A person living nearby, whether friend or enemy; or, viewed spiritually, a person who demonstrates to others the love and kindness that the Scriptures command, even though he lives at a distance or is not a relative or an associate. The Hebrew word rendered “neighbor” is sha·khenʹ, which has reference to location, either of cities or of persons, and includes friends and enemies.
Other associated Hebrew terms that vary slightly in connotation give us a broader view of the relationships expressed in the Hebrew Scriptures. Reʹaʽ means “fellow, companion, friend” and can apply to closeness of relationship, but it generally means one’s fellowman or fellow countryman, whether he is a close associate, lives nearby or not. In most of its uses in the Scriptures it applies to a fellow member of the commonwealth of Israel or to one residing in Israel. (Ex 20:16; 22:11; De 4:42; Pr 11:9) ʽA·mithʹ is rendered “associate” and is used often in the sense of one with whom a person has some dealings. (Le 6:2; 19:15, 17; 25:14, 15) Qa·rohvʹ, meaning “near, at hand, related to,” has reference to place, time, or persons; it can imply a more intimate relationship than “neighbor” and is thus rendered ‘intimate or close acquaintance.’ (Ex 32:27; Jos 9:16; Ps 15:3; 38:11; Eze 23:5) No one English word can express fully all these shades of meaning.
Similarly, in the Greek Scriptures there are three words with slightly different flavor that are usually translated “neighbor”: geiʹton, “one living in the same land” (Lu 14:12; Joh 9:8); pe·riʹoi·kos, an adjective meaning “dwelling around,” used as a noun (plural) at Luke 1:58; ple·siʹon, meaning “near,” used with the article ho (the), literally, “the (one) near.” (Ro 13:10; Eph 4:25) Of these Greek words, Vine’s Expository Dictionary of Old and New Testament Words says: “[These words] have a wider range of meaning than that of the Eng. word neighbour. There were no farmhouses scattered over the agricultural areas of Palestine; the populations, gathered in villages, went to and fro to their toil. Hence domestic life was touched at every point by a wide circle of neighbourhood. The terms for neighbour were therefore of a very comprehensive scope. This may be seen from the chief characteristics of the privileges and duties of neighbourhood as set forth in Scripture, (a) its helpfulness, e.g., . . . Luke 10:36; (b) its intimacy, e.g., Luke 15:6, 9 . . . Heb. 8:11; (c) its sincerity and sanctity, e.g., . . . Rom. 13:10; 15:2; Eph. 4:25; Jas. 4:12.”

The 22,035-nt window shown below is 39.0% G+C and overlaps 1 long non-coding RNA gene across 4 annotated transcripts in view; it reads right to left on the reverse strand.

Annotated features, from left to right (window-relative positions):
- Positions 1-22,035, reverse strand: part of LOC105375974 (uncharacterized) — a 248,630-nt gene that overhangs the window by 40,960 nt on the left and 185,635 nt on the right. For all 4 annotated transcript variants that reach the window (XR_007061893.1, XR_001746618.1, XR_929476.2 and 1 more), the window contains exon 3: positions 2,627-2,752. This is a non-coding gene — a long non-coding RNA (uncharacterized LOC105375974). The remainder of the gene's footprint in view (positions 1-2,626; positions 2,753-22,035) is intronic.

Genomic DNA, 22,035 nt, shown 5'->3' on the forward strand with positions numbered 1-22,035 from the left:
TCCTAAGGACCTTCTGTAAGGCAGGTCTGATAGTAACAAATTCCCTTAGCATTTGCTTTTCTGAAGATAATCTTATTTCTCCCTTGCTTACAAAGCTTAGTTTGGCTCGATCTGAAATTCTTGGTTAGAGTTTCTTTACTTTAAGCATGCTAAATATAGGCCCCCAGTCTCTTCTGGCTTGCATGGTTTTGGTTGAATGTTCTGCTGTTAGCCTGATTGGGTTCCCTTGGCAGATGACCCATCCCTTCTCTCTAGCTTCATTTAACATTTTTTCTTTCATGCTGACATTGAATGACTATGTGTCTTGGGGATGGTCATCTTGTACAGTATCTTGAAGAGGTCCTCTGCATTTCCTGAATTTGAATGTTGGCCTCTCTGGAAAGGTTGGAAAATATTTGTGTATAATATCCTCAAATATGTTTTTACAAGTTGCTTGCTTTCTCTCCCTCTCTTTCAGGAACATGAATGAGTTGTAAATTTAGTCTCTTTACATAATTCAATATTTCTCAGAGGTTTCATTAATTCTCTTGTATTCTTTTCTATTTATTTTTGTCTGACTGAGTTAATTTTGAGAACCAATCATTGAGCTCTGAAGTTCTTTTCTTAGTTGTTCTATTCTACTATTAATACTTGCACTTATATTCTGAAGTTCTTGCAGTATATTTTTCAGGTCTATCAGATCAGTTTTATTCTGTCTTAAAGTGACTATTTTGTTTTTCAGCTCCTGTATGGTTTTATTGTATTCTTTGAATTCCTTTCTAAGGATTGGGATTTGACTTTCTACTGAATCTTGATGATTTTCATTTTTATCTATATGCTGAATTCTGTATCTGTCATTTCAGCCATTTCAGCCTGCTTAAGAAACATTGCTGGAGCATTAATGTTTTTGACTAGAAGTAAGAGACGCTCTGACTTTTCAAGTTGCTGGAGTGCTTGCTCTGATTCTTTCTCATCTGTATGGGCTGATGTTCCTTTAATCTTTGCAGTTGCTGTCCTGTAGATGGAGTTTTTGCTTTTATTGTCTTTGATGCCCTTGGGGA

Bad Neighbors. However, some living nearby might be evil neighbors, as were the neighbor nations around Israel. When Jerusalem’s temple was destroyed by Babylonian hands in 607 B.C.E., these nations, such as Edom, rejoiced, even surrendering fugitive Jews to their enemies. (Ps 137:7; Ob 8-14; Mic 4:11) The psalmist was moved to write: “We have become a reproach to our neighbors [a plural form of sha·khenʹ], a derision and a jeering to those round about us.” He prayed: “Repay to our neighbors [a plural form of sha·khenʹ] seven times into their bosom their reproach with which they have reproached you.” Because Jehovah ‘dwelt’ among Israel, he spoke of the nations that opposed his people as “all my bad neighbors, who are touching the hereditary possession that I caused my people, even Israel, to possess.”